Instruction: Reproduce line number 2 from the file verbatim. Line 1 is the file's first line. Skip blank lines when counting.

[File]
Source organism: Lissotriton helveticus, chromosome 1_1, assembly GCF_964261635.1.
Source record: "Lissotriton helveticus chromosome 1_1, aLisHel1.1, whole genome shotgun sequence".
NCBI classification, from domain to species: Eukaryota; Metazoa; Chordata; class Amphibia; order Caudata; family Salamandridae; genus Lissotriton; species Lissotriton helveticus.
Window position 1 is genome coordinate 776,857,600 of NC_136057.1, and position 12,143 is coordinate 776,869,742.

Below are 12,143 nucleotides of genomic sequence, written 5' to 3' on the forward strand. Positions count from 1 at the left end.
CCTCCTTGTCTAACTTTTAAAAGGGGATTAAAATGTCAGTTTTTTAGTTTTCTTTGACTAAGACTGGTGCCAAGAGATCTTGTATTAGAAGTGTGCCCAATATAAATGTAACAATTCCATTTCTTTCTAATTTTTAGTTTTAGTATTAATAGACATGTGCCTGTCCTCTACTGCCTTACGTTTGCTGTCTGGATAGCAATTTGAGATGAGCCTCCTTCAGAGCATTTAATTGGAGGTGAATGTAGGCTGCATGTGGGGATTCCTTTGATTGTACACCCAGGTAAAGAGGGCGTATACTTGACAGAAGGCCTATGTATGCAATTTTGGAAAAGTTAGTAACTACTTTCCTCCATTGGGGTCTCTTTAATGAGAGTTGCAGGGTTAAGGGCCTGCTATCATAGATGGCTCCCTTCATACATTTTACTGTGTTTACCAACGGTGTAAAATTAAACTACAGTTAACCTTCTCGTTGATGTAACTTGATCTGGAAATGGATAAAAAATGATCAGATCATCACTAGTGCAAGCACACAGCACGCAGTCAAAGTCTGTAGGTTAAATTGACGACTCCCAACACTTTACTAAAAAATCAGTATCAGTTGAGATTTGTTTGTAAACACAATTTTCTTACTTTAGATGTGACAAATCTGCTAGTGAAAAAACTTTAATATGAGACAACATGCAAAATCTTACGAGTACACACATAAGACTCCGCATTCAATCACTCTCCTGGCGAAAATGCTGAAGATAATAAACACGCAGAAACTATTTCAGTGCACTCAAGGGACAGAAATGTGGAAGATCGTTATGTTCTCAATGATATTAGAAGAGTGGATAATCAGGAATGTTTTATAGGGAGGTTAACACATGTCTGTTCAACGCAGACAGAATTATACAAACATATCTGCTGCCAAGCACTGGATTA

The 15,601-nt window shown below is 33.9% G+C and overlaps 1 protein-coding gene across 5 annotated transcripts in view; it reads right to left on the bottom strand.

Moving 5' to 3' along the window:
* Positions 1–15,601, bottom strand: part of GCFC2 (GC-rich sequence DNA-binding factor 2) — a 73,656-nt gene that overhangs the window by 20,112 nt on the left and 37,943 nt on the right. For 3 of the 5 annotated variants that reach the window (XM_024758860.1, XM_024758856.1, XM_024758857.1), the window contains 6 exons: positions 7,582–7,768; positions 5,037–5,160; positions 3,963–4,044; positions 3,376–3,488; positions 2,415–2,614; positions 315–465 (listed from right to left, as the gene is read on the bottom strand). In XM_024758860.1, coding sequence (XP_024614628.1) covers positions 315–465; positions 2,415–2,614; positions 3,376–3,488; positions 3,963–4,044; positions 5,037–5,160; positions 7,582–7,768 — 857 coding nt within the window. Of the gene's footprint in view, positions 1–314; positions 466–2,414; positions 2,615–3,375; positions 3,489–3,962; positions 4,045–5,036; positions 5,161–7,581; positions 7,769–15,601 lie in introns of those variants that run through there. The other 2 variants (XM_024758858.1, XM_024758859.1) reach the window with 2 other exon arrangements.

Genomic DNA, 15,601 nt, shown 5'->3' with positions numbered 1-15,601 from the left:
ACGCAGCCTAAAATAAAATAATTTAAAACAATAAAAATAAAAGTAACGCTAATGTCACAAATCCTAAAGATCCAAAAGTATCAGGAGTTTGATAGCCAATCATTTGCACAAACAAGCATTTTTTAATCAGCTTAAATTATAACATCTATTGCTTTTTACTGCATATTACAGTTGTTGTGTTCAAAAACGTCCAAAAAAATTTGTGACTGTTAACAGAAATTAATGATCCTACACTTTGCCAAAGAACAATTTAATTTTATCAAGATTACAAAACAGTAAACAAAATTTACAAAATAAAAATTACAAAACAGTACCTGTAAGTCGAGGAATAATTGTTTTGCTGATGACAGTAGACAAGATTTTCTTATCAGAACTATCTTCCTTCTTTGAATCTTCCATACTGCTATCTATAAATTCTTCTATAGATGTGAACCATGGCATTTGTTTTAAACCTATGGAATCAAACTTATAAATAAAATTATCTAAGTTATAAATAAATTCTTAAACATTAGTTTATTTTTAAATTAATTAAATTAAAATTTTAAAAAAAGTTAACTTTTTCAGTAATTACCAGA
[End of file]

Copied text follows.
Source record: "Lissotriton helveticus chromosome 1_1, aLisHel1.1, whole genome shotgun sequence".